Bacterial enzymatic hydrolysis of high molecular weight organic matter is the rate-limiting step in the bacterially mediated carbon cycling in the global ocean. Despite the importance of this process, only bulk measurements of these hydrolytic activities are available, and the dynamics and diversity of the ectohydrolases involved in the cleavage of high molecular weight organic matter are poorly understood. In this study we monitored the dynamics of bacterial β-glucosidase diversity during the wax and wane of a coastal phytoplankton bloom using a newly developed capillary electrophoretic assay. Up to eight different β-glucosidases were detected in a single sample and 11 over the whole study period, revealing a previously unnoticed β-glucosidase diversity. A close link was found between the temporal succession of β-glucosidase diversity and bacterioplankton species richness as determined by terminal-restriction fragment length polymorphism analysis. This indicates that the regulation of the β-glucosidase activity and diversity was driven by shifts in the bacterial community structure rather than by simple induction of enzyme expression within a stable bacterioplankton community.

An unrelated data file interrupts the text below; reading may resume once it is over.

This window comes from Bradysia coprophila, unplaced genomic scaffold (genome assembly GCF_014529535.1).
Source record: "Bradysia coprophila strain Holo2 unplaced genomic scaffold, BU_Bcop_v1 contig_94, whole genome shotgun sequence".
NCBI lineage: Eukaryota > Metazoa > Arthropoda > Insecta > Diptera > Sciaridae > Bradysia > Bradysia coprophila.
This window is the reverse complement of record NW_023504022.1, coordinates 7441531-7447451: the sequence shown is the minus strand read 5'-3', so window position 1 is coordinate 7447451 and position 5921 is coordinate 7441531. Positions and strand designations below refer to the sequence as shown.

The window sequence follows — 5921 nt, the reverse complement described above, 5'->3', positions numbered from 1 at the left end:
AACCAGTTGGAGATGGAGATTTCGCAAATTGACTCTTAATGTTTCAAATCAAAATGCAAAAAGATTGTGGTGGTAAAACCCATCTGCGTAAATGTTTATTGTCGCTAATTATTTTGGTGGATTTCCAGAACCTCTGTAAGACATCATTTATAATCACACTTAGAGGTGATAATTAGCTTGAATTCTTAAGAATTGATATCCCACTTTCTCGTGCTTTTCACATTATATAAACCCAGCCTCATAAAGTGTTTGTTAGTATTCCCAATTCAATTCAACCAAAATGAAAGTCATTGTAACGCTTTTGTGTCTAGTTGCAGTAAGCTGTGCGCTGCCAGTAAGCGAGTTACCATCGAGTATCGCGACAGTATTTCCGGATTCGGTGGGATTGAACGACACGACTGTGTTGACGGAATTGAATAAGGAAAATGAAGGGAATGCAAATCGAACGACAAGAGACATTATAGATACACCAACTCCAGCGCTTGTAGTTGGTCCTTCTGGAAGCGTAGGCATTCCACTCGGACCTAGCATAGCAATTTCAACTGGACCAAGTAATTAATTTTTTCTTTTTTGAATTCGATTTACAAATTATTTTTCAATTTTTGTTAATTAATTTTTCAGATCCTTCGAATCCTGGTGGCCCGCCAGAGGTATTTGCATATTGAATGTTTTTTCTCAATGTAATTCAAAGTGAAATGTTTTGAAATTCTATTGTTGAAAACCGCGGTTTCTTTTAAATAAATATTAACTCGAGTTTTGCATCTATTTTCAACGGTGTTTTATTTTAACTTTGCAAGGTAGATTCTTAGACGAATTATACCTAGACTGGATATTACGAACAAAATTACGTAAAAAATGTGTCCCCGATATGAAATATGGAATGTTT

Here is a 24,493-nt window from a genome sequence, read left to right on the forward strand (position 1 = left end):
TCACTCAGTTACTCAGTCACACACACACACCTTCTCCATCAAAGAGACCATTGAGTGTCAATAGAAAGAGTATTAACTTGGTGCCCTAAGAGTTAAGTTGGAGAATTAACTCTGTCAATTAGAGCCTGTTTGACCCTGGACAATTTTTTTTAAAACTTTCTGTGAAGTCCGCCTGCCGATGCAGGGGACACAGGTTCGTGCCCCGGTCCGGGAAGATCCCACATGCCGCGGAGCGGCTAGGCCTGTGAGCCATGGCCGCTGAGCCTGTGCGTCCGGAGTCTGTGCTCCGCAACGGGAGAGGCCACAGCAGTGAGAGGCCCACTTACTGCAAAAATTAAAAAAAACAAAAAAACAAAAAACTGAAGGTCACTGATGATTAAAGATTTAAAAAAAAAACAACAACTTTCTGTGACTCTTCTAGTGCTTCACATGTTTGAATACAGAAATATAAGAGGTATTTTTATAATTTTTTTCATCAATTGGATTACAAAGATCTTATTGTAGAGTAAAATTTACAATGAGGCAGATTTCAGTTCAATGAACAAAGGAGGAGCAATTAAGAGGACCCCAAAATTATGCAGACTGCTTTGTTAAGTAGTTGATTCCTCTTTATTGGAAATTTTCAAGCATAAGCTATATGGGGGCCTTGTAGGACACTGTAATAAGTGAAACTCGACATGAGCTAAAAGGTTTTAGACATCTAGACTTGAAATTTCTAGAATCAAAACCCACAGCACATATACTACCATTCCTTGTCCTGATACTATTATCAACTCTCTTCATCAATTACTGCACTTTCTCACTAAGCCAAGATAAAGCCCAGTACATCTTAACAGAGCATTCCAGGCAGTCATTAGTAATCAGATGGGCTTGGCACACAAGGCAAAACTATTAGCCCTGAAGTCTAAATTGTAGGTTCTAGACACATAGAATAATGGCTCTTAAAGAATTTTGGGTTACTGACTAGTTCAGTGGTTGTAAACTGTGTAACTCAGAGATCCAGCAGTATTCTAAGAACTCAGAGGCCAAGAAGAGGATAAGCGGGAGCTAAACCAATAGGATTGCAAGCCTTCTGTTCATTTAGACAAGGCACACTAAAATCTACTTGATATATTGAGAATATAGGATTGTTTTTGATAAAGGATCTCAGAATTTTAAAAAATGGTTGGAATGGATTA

ASJC Scopus subject areas
- Aquatic Science